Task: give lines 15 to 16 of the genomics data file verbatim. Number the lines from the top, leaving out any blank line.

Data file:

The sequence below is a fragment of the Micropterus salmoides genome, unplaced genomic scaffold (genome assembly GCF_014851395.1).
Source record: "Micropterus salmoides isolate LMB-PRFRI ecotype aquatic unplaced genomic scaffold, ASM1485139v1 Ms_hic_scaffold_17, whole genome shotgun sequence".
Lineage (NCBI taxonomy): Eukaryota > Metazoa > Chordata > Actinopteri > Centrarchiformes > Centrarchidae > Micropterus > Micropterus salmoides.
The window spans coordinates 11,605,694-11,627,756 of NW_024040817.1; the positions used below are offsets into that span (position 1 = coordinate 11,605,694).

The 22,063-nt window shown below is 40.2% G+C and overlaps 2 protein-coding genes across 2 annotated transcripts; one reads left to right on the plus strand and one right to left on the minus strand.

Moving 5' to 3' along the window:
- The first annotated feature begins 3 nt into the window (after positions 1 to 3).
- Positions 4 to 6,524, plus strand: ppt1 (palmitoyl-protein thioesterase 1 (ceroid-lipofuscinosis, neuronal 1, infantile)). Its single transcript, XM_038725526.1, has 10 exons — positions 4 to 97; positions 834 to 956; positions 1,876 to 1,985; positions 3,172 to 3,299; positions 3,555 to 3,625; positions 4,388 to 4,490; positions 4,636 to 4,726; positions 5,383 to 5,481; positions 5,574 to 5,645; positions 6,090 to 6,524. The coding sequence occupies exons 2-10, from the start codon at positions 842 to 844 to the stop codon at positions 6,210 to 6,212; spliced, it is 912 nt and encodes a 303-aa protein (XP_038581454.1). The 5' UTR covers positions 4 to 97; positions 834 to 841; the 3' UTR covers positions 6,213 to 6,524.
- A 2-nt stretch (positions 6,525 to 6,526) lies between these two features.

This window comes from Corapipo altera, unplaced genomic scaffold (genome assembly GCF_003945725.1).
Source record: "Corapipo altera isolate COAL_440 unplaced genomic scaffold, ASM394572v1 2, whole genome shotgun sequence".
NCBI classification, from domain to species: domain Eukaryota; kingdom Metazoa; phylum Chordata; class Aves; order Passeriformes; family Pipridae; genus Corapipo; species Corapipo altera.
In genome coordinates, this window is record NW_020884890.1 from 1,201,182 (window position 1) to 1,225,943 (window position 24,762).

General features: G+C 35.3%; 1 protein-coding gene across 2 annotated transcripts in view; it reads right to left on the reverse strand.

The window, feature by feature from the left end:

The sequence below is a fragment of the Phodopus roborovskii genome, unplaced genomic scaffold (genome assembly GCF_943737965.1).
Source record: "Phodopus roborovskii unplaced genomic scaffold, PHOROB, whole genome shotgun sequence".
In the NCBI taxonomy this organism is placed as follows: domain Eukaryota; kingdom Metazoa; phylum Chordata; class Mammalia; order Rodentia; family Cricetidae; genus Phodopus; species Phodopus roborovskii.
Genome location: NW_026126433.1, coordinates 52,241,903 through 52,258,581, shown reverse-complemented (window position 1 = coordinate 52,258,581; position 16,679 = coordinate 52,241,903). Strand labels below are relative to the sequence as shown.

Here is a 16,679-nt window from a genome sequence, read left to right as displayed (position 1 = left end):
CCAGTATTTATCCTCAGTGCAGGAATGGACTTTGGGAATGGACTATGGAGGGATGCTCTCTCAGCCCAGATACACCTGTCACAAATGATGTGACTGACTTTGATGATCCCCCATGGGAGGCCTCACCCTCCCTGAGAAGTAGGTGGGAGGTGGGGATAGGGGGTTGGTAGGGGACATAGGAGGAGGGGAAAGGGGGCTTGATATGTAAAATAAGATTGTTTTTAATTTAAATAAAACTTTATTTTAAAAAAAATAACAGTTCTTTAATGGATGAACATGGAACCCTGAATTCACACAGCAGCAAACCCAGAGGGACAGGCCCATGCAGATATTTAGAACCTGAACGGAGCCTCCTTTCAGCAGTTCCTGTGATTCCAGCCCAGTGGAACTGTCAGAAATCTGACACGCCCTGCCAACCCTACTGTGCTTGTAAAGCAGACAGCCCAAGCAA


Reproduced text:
The window, feature by feature from the left end:

The sequence below is a fragment of the Phodopus roborovskii genome, unplaced genomic scaffold (genome assembly GCF_943737965.1).